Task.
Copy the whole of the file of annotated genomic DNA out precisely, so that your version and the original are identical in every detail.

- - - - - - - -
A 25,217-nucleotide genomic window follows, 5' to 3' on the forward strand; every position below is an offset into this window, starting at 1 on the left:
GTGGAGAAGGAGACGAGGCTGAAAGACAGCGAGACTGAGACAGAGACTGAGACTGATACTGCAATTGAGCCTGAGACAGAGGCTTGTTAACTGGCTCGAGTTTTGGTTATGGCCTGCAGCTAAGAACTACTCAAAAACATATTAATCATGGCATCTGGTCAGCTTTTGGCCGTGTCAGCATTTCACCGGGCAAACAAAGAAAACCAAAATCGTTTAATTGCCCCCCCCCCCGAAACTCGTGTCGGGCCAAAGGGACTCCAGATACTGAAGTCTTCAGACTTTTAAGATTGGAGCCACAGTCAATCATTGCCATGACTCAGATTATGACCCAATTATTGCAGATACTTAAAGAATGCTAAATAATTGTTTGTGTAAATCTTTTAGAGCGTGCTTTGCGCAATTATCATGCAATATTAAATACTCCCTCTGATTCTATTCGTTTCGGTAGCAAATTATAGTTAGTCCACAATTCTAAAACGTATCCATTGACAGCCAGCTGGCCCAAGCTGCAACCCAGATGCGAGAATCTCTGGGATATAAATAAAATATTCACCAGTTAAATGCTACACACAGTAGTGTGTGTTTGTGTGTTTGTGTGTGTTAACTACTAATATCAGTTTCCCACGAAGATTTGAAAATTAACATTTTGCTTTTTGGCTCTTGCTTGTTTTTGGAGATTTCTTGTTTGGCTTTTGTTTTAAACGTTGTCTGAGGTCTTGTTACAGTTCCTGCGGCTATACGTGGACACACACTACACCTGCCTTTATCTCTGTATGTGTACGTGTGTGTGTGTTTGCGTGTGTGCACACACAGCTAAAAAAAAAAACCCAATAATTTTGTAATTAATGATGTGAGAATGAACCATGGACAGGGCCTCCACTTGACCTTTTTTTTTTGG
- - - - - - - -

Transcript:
A 25,217-nucleotide genomic window follows, 5' to 3' on the forward strand; every position below is an offset into this window, starting at 1 on the left:
GTGGAGAAGGAGACGAGGCTGAAAGACAGCGAGACTGAGACAGAGACTGAGACTGATACTGCAATTGAGCCTGAGACAGAGGCTTGTTAACTGGCTCGAGTTTTGGTTATGGCCTGCAGCTAAGAACTACTCAAAAACATATTAATCATGGCATCTGGTCAGCTTTTGGCCGTGTCAGCATTTCACCGGGCAAACAAAGAAAACCAAAATCGTTTAATTGCCCCCCCCCCCGAAACTCGTGTCGGGCCAAAGGGACTCCAGATACTGAAGTCTTCAGACTTTTAAGATTGGAGCCACAGTCAATCATTGCCATGACTCAGATTATGACCCAATTATTGCAGATACTTAAAGAATGCTAAATAATTGTTTGTGTAAATCTTTTAGAGCGTGCTTTGCGCAATTATCATGCAATATTAAATACTCCCTCTGATTCTATTCGTTTCGGTAGCAAATTATAGTTAGTCCACAATTCTAAAACGTATCCATTGACAGCCAGCTGGCCCAAGCTGCAACCCAGATGCGAGAATCTCTGGGATATAAATAAAATATTCACCAGTTAAATGCTACACACAGTAGTGTGTGTTTGTGTGTTTGTGTGTGTTAACTACTAATATCAGTTTCCCACGAAGATTTGAAAATTAACATTTTGCTTTTTGGCTCTTGCTTGTTTTTGGAGATTTCTTGTTTGGCTTTTGTTTTAAACGTTGTCTGAGGTCTTGTTACAGTTCCTGCGGCTATACGTGGACACACACTACACCTGCCTTTATCTCTGTATGTGTACGTGTGTGTGTGTTTGCGTGTGTGCACACACAGCTAAAAAAAAAAACCCAATAATTTTGTAATTAATGATGTGAGAATGAACCATGGACAGGGCCTCCACTTGACCTTTTTTTTTTGG